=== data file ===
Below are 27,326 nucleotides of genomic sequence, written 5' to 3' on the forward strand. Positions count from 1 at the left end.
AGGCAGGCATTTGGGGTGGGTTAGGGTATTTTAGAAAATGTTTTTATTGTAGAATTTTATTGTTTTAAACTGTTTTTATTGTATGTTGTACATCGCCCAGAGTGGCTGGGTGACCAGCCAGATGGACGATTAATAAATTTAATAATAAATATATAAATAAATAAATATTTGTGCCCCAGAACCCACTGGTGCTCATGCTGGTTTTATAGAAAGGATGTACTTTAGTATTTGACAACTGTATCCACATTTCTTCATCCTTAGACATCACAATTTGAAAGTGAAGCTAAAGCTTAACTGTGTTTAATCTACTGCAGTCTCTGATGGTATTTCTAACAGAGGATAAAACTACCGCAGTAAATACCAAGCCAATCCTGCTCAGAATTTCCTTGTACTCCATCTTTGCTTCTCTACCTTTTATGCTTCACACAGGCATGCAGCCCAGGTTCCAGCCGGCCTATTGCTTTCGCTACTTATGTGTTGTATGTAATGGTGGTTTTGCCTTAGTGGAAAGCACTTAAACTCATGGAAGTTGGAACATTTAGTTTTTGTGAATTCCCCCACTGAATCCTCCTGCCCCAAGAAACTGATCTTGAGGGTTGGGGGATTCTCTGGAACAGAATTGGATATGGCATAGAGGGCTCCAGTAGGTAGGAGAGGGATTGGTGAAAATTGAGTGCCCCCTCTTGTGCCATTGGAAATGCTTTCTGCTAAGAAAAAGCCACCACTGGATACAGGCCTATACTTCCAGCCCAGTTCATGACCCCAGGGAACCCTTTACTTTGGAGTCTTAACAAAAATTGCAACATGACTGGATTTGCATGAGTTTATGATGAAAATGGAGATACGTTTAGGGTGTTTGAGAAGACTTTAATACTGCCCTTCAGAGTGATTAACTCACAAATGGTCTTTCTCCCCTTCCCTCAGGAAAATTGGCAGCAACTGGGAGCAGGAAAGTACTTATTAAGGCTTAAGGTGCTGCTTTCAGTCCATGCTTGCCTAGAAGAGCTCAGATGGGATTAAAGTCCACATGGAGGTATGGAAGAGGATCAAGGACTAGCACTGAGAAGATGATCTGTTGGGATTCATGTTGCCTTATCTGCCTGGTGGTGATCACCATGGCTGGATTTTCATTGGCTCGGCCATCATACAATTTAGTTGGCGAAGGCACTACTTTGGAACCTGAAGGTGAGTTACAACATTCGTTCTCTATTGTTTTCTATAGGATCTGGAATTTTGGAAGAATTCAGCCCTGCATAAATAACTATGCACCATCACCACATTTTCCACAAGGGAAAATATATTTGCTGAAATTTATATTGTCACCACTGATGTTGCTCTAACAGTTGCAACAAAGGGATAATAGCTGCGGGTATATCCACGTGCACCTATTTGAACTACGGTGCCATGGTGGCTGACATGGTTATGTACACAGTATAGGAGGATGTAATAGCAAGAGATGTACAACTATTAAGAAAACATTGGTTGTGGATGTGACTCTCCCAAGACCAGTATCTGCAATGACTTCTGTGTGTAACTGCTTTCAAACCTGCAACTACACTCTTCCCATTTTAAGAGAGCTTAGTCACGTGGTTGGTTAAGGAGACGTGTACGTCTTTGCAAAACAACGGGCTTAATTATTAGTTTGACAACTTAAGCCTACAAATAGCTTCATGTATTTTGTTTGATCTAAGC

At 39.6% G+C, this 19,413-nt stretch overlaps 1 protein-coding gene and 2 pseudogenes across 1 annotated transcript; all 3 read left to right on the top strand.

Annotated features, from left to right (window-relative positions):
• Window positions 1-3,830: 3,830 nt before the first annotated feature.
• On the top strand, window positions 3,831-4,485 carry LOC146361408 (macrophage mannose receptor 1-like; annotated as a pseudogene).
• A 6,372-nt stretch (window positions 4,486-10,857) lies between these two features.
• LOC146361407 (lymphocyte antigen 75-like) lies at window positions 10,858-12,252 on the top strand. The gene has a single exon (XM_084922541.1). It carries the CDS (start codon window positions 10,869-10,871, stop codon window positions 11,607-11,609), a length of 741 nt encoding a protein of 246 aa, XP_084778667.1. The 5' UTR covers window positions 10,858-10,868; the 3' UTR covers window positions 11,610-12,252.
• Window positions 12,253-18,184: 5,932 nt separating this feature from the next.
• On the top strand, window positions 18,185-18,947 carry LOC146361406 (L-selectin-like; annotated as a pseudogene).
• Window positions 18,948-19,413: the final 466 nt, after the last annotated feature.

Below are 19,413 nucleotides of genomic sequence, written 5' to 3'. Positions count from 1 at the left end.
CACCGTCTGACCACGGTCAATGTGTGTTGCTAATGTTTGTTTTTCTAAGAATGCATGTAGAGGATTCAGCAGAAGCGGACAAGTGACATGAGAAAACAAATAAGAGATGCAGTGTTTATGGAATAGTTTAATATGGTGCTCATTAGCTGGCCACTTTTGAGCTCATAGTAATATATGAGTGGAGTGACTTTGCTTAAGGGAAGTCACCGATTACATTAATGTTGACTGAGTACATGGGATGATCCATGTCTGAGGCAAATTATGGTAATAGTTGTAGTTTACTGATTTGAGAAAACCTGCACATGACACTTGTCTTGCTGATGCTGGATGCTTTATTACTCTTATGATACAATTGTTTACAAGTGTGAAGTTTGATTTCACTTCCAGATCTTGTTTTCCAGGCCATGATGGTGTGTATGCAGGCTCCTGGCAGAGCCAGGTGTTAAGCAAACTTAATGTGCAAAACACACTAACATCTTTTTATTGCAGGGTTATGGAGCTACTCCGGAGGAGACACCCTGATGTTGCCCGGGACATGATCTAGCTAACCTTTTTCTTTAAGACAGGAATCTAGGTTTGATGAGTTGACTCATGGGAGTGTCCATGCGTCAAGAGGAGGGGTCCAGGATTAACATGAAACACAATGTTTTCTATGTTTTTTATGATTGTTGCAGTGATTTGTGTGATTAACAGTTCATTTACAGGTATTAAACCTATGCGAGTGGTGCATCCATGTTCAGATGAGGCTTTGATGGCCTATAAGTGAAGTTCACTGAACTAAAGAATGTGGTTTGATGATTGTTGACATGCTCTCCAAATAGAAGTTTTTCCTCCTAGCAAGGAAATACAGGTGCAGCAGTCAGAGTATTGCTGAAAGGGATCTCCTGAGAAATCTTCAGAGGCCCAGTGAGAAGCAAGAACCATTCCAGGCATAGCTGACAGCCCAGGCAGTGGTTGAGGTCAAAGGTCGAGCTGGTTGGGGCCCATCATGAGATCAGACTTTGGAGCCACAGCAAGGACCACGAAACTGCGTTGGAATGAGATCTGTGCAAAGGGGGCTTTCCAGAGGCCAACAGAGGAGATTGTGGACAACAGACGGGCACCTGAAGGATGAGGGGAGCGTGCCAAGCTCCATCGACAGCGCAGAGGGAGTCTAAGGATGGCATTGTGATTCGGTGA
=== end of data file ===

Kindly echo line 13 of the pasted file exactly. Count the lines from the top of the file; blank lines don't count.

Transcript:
CACCGTCTGACCACGGTCAATGTGTGTTGCTAATGTTTGTTTTTCTAAGAATGCATGTAGAGGATTCAGCAGAAGCGGACAAGTGACATGAGAAAACAAATAAGAGATGCAGTGTTTATGGAATAGTTTAATATGGTGCTCATTAGCTGGCCACTTTTGAGCTCATAGTAATATATGAGTGGAGTGACTTTGCTTAAGGGAAGTCACCGATTACATTAATGTTGACTGAGTACATGGGATGATCCATGTCTGAGGCAAATTATGGTAATAGTTGTAGTTTACTGATTTGAGAAAACCTGCACATGACACTTGTCTTGCTGATGCTGGATGCTTTATTACTCTTATGATACAATTGTTTACAAGTGTGAAGTTTGATTTCACTTCCAGATCTTGTTTTCCAGGCCATGATGGTGTGTATGCAGGCTCCTGGCAGAGCCAGGTGTTAAGCAAACTTAATGTGCAAAACACACTAACATCTTTTTATTGCAGGGTTATGGAGCTACTCCGGAGGAGACACCCTGATGTTGCCCGGGACATGATCTAGCTAACCTTTTTCTTTAAGACAGGAATCTAGGTTTGATGAGTTGACTCATGGGAGTGTCCATGCGTCAAGAGGAGGGGTCCAGGATTAACATGAAACACAATGTTTTCTATGTTTTTTATGATTGTTGCAGTGATTTGTGTGATTAACAGTTCATTTACAGGTATTAAACCTATGCGAGTGGTGCATCCATGTTCAGATGAGGCTTTGATGGCCTATAAGTGAAGTTCACTGAACTAAAGAATGTGGTTTGATGATTGTTGACATGCTCTCCAAATAGAAGTTTTTCCTCCTAGCAAGGAAATACAGGTGCAGCAGTCAGAGTATTGCTGAAAGGGATCTCCTGAGAAATCTTCAGAGGCCCAGTGAGAAGCAAGAACCATTCCAGGCATAGCTGACAGCCCAGGCAGTGGTTGAGGTCAAAGGTCGAGCTGGTTGGGGCCCATCATGAGATCAGACTTTGGAGCCACAGCAAGGACCACGAAACTGCGTTGGAATGAGATCTGTGCAAAGGGGGCTTTCCAGAGGCCAACAGAGGAGATTGTGGACAACAGACGGGCACCTGAAGGATGAGGGGAGCGTGCCAAGCTCCATCGACAGCGCAGAGGGAGTCTAAGGATGGCATTGTGATTCGGTGA